SALEM — A doll that connects to the internet and talks to your child and a fidget spinner that contains 300 times the amount of lead allowed are among the toys the U.S. Public Interest Research Group found that could be harmful to children.
With the holidays around the corner, the organization wants parents and caregivers to carefully consider their gifts and stocking stuffers.
"Our No. 1 priority is to make sure we protect young consumers from hazardous or possibly poisonous toys that are on the market," said Jacob Munroe, an organizer with PIRG's Massachusetts chapter.
Munroe gave a short presentation on the toys Tuesday at the Salem Child Care Community Center Tuesday morning. Salem Sen. Joan Lovely and Rep. Paul Tucker both attended.
PIRG has helped with the recalls of more than 150 child-related products over the last three decades.
The research group found hazards at a variety of retailers — from dollar stores to big name stores — and they weren't limited to a certain price range.
In a world where technology and privacy concerns go hand in hand, the "My Friend Cayla" doll is susceptible to hackers. The doll uses Bluetooth to connect to nearby devices, and when connected to the internet, "can answer almost any question."
While software used by the doll claims to protect children from vulgar language or photos, consumer complaints cited in PIRG's report indicate that its Bluetooth connection isn't secure. The toy has already been banned in Germany.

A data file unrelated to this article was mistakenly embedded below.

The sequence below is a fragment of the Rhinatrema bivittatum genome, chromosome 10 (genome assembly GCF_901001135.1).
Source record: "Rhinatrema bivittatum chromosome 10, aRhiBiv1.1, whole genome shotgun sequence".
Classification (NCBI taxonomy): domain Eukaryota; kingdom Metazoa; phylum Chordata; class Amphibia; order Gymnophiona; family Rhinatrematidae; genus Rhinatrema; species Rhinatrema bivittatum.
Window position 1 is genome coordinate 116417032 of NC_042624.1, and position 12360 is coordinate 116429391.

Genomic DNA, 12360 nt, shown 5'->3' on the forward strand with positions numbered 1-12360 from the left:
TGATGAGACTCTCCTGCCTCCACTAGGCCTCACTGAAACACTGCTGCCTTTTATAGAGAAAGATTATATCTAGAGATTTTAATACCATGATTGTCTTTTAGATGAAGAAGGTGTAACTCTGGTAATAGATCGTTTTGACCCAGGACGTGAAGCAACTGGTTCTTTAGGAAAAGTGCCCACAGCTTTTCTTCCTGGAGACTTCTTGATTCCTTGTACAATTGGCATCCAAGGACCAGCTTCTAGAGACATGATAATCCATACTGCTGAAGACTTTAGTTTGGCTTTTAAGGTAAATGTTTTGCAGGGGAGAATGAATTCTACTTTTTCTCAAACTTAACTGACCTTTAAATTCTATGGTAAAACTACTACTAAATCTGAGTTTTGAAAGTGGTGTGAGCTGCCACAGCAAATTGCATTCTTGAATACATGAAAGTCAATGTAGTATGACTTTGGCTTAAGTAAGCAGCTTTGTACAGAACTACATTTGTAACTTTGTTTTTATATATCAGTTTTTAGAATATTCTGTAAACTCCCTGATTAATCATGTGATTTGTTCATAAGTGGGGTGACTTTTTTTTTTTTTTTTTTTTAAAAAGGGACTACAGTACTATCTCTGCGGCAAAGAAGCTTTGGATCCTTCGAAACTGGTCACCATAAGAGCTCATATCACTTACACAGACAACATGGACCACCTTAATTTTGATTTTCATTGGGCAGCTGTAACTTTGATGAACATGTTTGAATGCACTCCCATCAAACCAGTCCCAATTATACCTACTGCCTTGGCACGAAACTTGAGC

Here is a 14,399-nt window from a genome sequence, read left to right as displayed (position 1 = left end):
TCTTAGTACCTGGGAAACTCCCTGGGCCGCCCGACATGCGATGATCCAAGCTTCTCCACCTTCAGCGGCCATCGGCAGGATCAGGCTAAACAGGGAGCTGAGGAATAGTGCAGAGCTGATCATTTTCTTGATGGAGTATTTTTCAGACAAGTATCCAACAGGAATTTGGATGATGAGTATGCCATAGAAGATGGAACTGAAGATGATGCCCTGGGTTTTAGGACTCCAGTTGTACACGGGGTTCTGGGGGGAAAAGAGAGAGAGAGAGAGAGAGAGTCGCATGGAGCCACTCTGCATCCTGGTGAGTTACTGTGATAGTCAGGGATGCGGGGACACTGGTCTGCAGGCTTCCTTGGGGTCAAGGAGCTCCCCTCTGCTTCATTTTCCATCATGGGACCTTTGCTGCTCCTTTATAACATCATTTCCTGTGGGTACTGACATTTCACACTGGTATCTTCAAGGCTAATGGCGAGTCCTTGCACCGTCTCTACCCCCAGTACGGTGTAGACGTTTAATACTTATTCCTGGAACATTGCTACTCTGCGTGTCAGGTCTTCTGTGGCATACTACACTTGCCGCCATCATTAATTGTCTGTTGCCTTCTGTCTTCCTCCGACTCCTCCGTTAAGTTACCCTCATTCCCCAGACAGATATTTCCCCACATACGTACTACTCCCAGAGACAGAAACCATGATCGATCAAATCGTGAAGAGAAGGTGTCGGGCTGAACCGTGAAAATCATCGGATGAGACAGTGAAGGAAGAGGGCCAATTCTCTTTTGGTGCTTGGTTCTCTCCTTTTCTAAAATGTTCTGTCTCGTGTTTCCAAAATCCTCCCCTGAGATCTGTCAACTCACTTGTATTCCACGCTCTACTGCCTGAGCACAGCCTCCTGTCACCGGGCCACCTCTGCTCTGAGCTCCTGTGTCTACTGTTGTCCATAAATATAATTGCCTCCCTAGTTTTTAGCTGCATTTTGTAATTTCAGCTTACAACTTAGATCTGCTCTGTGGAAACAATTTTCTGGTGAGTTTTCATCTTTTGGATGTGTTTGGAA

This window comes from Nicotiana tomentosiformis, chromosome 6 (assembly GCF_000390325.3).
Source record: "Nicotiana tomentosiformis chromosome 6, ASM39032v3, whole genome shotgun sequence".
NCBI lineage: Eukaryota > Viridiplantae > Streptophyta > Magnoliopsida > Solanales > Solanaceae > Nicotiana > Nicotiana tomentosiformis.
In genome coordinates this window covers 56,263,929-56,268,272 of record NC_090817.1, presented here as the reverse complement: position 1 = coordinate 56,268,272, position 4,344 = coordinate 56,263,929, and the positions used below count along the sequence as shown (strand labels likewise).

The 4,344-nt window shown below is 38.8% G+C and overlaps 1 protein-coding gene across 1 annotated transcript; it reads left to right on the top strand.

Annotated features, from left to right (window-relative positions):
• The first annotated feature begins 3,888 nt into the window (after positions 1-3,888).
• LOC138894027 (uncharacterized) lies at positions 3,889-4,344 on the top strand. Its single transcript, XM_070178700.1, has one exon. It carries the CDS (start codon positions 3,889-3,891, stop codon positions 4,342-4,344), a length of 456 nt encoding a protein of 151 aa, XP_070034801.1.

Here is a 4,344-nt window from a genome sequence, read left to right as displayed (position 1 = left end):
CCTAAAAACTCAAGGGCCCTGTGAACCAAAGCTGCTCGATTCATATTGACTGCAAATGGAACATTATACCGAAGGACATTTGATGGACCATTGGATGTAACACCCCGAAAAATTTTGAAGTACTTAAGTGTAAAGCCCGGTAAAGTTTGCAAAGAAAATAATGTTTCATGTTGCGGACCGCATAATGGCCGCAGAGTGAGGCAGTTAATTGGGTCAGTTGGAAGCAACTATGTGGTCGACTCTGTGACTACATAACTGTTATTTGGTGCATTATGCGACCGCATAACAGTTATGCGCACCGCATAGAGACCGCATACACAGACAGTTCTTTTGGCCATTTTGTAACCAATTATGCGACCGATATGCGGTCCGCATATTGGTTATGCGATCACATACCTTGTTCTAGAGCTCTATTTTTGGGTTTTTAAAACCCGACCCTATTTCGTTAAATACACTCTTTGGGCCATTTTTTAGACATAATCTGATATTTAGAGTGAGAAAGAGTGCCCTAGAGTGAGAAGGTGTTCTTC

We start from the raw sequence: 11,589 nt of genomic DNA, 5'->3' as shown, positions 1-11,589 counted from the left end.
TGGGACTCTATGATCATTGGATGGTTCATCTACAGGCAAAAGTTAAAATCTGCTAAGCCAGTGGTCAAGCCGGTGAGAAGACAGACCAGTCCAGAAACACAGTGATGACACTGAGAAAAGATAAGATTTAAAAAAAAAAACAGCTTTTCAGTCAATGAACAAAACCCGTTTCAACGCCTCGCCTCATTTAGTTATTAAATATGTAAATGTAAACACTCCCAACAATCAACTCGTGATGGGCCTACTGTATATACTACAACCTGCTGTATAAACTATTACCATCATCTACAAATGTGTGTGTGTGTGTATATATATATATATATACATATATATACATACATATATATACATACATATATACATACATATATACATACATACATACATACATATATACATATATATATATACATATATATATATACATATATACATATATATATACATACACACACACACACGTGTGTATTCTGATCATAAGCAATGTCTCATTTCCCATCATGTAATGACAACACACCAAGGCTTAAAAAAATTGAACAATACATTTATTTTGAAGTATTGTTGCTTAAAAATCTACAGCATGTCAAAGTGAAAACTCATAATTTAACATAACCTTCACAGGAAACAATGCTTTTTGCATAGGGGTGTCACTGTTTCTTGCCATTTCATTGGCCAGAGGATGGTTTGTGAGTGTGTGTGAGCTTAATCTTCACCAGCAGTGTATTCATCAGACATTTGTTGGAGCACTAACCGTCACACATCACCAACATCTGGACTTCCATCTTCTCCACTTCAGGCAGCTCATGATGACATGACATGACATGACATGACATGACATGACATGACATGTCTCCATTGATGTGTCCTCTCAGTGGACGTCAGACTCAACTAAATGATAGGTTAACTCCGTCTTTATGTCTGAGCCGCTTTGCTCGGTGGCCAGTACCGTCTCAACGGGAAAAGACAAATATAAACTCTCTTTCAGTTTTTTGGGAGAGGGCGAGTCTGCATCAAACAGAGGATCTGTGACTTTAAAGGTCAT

"It does pose a threat to your child's privacy," Munroe said.
The FBI warned parents this past summer about toys that connect to the internet, noting that they could collect information about children.
Studies found the "Fidget Wild Metal Series" fidget spinner contains "over 300 times the legal limit" for the acceptable amount of lead in a toy, per related laws. PIRG contacted Target, which stocked the toy, after receiving the lead test results. The store has since pulled the item from its shelves.
While lead exposure and potential invasions of privacy are concerning, choking is still the No. 1 killer of children when it comes to deaths related to toys between 2001 and 2015, representing 40 percent.
Balloons were most lethal while marbles and balls, plus a toy or a toy part were also responsible.
Other deaths occurred from toy boxes or toys kids can ride on, like scooters.
Tucker and Lovely both advised parents to be careful when choosing toys.
"When we look at things like this, these fidgets, very, very popular items, but who knows what the hidden dangers are?" Tucker said. "These toys should be fun ... but it's important that we're aware."
Lovely commented on how when her children were young, they may have gravitated to the talking doll. She said as a parent, she used PIRG's studies from the last 32 years.
"I wouldn't have known," she said.
Arianna MacNeill can be reached at 978-338-2527 or at email@example.com. Follow her on Twitter at @SN_AMacNeill.